Nonalcholic steatohepatitis (NASH) is a common, hard to diagnose liver disease, characterised by the presence of steatosis, or fatty liver, as well as liver inflammation and damage.
Despite the fact that if NASH is left untreated it can lead to liver fibrosis, in some cases developing to liver cirrhosis, and can in some cases progress to hepatocellular carcinoma there are no approved therapies for NASH and current first line of treatment is lifestyle modifications including diet and exercise followed by off-label generic drugs, such as Vitamin E, pioglitazone and pentoxifylline. There is, however, no clinical proof that these options work.
Seizing the opportunities in the NASH market
This lack of efficacious treatments leaves a range of unmet needs in the NASH space, most notably developing new treatments for various stages of NASH towards liver cirrhosis.
To add to this, the prevalence of the liver disease across seven major markets – the US, France, Germany, Italy, Spain, the UK and Japan – is already high and is expected to grow significantly over the next few years. Part of the reason for this growth is the condition’s close connection with obesity and related co-morbidities, rates of which are rising in developed countries.
In a recent NASH-specific report, GlobalData epidemiologists predicted an annual growth rate of 0.61% over the next few years and for cases of NASH to increase by more than four million to 65.2 million.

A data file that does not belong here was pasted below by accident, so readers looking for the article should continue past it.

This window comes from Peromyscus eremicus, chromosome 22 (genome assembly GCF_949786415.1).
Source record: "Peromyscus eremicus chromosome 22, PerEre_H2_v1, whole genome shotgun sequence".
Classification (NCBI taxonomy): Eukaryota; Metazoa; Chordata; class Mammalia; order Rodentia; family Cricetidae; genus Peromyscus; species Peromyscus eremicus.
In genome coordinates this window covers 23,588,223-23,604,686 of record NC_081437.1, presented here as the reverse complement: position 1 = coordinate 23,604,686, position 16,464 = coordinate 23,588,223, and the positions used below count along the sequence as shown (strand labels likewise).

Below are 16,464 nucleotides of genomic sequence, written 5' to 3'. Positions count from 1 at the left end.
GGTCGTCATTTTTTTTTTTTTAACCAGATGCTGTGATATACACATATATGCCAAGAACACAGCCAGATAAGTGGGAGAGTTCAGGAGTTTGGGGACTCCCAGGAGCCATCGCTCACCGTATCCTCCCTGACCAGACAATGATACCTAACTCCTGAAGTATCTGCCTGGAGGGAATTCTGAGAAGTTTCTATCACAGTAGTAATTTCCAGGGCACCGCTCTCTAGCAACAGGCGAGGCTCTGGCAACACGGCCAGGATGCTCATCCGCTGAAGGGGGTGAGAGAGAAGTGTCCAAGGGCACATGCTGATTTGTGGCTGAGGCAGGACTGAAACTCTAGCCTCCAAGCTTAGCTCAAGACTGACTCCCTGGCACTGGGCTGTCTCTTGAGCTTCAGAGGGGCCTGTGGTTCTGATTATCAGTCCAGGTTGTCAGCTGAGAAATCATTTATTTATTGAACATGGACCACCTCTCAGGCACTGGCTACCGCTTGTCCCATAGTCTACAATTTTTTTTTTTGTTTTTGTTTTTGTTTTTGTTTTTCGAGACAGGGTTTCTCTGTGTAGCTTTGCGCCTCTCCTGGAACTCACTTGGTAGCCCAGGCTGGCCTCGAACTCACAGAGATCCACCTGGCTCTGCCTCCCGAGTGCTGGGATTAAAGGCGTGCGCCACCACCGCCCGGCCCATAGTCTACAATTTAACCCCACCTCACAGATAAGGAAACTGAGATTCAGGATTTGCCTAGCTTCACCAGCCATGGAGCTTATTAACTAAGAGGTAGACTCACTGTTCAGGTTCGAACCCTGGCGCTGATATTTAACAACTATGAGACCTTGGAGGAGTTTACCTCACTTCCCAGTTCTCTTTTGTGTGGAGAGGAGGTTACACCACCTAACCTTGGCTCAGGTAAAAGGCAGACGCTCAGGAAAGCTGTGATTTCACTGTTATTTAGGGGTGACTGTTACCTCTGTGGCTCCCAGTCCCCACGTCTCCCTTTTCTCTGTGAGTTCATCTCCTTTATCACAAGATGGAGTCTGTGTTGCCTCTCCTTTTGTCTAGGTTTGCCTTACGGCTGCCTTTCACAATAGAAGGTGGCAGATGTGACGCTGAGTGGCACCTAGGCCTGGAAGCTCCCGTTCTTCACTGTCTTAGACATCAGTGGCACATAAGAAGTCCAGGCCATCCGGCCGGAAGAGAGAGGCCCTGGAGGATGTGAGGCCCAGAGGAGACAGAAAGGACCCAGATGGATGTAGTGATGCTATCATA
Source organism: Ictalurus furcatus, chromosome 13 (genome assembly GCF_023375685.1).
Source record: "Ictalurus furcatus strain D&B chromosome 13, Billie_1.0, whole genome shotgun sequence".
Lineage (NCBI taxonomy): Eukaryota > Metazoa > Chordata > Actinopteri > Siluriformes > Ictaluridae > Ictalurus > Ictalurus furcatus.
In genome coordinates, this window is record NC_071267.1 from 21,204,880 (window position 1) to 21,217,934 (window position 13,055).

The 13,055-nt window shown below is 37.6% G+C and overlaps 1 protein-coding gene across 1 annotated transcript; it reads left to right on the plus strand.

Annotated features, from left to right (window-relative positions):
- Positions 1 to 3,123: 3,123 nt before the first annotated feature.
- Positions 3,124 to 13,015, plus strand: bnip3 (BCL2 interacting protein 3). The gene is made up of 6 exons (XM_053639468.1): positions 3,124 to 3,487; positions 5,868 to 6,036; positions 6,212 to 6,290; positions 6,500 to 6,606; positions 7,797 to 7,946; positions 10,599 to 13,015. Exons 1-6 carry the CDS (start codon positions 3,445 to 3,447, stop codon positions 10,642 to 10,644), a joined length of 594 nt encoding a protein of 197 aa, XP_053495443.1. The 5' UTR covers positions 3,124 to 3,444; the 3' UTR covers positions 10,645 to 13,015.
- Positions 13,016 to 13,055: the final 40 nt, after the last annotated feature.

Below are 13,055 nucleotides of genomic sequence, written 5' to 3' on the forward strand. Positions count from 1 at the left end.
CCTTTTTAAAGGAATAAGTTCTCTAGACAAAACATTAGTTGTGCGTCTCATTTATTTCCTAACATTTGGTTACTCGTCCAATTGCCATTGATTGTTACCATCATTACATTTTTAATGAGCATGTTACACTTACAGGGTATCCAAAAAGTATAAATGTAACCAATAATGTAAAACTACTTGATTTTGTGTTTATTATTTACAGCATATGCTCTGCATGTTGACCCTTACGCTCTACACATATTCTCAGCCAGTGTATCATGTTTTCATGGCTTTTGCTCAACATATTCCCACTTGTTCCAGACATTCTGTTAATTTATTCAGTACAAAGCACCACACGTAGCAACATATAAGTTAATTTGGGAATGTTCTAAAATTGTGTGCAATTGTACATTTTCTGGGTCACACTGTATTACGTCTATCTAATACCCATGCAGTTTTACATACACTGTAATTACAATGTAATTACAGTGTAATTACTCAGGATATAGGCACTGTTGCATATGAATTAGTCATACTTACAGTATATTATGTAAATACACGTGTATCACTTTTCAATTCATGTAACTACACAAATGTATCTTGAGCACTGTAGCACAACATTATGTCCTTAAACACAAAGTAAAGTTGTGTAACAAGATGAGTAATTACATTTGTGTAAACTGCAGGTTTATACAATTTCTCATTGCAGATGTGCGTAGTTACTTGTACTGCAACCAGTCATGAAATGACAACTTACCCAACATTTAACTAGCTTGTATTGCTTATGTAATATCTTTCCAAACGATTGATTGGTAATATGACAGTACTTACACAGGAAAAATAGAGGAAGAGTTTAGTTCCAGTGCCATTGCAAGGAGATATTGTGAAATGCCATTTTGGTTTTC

A range of pharmaceutical companies have noticed lucrative opportunities in this market, and consequently have begun to compete in drug R&D and a race to market. Examples range from pharma giants, such as Novartis, Gilead and Novo Nordisk, to smaller companies like Genfit and Viking.
“The expected arrival of the first NASH-targeting therapies” combined with “the large number of patients with NASH… [and] increased awareness of NASH by patients and physicians” means the NASH market size is expected to reach $18bn by 2026, according to GlobalData director of immunology Lakshmi Dharmarajan.
Being the first to market will allow the pharma company to capitalize on this large market earlier than most, which as Dharmarajan points out will allow them to “gain familiarity with physicians, patients, and payers.”
Who is the front runner in the race to market?
The general consensus is that Intercept Pharmaceuticals’ Ocalavia (obeticholic acid) is the front runner in the race to market. This is because “it is furthest ahead in terms of clinical development” and its “USP is its strong efficacy and oral formulation,” in the words of Dharmarajan.
In April this year, Intercept presented 18 month data from its Phase III REGERNATE study of Ocalavia at the European Association for the Study of the Liver’s (EASL) International Liver Congress in Vienna.
The results showed 23.1% of patients given the higher, 25mg dose of the drug achieved the primary endpoint of at least one stage of fibrosis improvement with no worsening of NASH, compared to 11.9% of the placebo group. For the 10mg dosing group, the endpoint was also met for 17.6% of patients, but this figure was not statistically significant.
Importantly, the latest data also showed that Ocalavia improved other indicators of liver health, such as hepatocellular ballooning and lobular inflammation, as well as reducing core liver biochemistry parameters.
However, there are serious concerns about the safety profile of the drug; including reports of adverse events linked to liver toxicity and a rise in LDL cholesterol and pruritus.